Healthcare, healthcare, healthcare. The one thing everyone needs, and the one thing the government withholds adamantly. How is it possible we can call ourselves a true democracy when our government can’t even figure out a way to heal the wounds of its sick? It’s sick. David Sirota speaks plainly about the issue, and lays it down hard in the San Francisco Chronicle (SF Gate) this week. He calls it tyranny:
“For those still clinging to quaint notions of the American ideal, these have been a faith-shaking 10 years. Just as evolutionary science once got in the way of Creationists’ catechism, so has politics now undermined patriots’ naive belief that the United States is a functioning democracy.
The 21st century opened with a handful of Supreme Court puppets appointing George W. Bush president after he lost the popular vote — and we all know the costs in blood and treasure that insult wrought. Now, the decade closes with another cabal of stooges assaulting the “one person, one vote” principle — and potentially bringing about another disaster.
Here we have a major congressional push to fix a health care system that leaves one-sixth of the country without coverage. Here we have 535 House and Senate delegates elected to give all 300 million of us a voice in the solution. And here we have just 13 of those delegates holding the initiative hostage.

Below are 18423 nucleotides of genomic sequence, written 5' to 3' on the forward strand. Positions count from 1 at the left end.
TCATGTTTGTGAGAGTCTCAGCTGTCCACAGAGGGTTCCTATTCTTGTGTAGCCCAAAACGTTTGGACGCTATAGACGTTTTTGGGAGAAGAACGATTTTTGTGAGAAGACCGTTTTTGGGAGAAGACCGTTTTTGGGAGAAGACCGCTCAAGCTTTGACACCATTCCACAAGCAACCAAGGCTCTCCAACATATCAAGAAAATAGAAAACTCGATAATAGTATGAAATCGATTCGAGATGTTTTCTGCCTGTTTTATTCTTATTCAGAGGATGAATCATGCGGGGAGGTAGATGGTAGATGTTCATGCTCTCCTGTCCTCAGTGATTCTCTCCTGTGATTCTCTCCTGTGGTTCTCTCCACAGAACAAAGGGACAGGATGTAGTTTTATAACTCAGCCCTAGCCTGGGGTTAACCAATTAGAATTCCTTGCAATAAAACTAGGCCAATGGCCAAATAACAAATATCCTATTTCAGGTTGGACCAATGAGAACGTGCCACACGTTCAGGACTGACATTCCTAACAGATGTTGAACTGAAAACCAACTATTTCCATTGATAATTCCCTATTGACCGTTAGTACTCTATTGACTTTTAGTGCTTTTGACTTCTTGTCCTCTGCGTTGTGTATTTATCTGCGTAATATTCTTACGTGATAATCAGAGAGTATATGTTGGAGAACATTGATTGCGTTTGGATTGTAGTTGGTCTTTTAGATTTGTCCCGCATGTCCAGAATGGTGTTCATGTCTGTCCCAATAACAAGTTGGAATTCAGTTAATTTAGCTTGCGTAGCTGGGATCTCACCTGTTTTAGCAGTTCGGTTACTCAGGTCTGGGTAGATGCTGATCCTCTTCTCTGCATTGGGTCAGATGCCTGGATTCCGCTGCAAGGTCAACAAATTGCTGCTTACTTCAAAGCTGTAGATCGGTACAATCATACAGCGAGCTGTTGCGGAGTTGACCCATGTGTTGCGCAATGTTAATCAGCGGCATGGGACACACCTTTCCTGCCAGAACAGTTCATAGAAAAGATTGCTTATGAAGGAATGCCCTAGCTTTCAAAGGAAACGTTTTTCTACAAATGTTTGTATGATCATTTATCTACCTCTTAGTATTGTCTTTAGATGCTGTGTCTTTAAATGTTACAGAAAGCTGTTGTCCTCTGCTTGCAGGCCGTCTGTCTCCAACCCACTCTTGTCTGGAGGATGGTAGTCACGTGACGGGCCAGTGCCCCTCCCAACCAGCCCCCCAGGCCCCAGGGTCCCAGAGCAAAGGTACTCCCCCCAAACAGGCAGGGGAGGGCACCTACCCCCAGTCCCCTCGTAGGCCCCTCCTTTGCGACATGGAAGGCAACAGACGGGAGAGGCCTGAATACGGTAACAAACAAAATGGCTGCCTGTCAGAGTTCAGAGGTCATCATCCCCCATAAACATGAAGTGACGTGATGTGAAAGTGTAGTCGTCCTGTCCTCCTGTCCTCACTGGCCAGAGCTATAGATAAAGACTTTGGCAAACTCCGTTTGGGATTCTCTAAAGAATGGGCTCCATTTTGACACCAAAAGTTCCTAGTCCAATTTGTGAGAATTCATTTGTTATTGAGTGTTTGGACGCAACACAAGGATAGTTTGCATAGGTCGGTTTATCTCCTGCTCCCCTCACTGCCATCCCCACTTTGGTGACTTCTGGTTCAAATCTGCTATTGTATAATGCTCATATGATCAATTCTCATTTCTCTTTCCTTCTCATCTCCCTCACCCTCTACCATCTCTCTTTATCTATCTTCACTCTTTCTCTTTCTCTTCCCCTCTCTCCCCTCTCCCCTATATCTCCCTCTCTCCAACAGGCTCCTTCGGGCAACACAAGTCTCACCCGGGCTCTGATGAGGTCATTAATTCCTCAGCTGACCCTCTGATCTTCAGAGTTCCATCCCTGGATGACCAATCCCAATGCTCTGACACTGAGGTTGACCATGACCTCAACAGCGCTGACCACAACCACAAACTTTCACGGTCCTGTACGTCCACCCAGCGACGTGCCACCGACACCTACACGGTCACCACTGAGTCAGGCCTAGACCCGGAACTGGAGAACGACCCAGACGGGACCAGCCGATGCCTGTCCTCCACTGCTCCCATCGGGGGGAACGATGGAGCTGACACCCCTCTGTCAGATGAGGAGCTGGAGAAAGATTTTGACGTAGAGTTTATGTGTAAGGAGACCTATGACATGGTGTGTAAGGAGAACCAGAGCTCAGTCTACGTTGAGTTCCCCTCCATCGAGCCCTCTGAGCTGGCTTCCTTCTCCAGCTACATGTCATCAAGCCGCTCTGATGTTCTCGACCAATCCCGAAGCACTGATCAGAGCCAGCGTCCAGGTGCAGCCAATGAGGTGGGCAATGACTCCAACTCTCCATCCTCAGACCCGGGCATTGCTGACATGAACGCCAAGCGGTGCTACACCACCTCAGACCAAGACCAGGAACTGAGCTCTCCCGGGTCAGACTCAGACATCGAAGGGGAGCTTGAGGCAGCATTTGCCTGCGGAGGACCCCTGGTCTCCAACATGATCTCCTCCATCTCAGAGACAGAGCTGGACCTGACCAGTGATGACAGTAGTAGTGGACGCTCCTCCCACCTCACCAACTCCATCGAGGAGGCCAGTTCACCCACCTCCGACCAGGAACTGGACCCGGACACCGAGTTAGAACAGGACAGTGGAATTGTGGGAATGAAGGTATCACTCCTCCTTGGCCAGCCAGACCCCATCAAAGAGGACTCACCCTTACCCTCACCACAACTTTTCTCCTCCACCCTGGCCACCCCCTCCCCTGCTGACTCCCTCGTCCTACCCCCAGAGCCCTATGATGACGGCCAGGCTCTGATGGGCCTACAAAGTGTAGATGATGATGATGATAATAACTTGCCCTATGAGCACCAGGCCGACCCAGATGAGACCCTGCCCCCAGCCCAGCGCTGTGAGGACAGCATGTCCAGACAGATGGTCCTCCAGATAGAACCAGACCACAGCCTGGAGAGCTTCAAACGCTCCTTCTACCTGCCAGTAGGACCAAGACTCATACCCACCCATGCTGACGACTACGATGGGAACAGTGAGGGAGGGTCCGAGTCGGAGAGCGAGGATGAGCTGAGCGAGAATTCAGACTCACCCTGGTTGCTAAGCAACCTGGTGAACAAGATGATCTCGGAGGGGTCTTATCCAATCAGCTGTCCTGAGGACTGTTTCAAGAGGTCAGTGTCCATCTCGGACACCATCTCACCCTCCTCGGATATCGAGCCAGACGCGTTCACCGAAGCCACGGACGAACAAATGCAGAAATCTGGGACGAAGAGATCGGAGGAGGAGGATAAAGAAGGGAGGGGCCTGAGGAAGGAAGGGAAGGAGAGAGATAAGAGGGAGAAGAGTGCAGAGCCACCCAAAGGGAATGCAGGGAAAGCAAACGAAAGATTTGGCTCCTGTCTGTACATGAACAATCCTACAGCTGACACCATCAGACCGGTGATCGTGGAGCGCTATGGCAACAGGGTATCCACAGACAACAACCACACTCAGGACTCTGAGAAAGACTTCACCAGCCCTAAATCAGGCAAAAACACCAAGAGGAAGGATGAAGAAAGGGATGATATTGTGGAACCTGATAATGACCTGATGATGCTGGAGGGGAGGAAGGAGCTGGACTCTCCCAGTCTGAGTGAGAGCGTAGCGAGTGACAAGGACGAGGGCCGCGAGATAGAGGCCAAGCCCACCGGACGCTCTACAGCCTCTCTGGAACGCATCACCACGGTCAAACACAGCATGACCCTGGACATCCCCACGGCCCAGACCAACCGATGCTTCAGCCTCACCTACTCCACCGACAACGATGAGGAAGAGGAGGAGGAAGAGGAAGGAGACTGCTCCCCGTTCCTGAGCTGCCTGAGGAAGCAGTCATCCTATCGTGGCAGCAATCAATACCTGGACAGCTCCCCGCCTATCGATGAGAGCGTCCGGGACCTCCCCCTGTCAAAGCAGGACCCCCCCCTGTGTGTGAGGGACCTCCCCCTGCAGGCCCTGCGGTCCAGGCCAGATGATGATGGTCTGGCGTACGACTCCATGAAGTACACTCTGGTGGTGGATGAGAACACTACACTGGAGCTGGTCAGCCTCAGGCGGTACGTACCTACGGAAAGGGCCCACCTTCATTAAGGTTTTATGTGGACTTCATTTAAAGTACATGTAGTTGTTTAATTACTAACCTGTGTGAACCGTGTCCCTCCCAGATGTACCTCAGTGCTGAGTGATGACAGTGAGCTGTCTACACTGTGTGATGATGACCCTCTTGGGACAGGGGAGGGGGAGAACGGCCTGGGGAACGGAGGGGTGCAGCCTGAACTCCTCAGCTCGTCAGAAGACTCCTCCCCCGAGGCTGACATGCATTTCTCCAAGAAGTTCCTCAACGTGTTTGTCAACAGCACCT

In the Senate, both parties have outsourced health care legislation to six Finance Committee lawmakers: Max Baucus, D-Mt.; Kent Conrad, D-N.D.; Jeff Bingaman, D-N.M.; Mike Enzi, R-Wy.; Charles Grassley, R-Iowa, and Olympia Snowe, R-Maine. The group recently announced it is rejecting essential provisions like a public insurance option that surveys show the public supports. Meanwhile, seven mostly southern House Democrats have been threatening to use their Commerce Committee votes to gut any health care bill, regardless of what the American majority wants.
This, however, isn’t about the majority. These lawmakers, hailing mostly from small states and rural areas, together represent only 13 million people, meaning those speaking for just 4 percent of America are maneuvering to impose their health care will on the other 96 percent of us.
Census figures show that the poverty rates are far higher and per-capita incomes far lower in the 13 legislators’ specific districts than in the nation as a whole. Put another way, these politicians represent exactly the kinds of districts whose constituents would most benefit from universal health care. So why are they leading the fight to stop — rather than pass — reform?
Because when tyranny mixes with legalized bribery, constituents’ economic concerns stop mattering.” […]
Read the entire article here.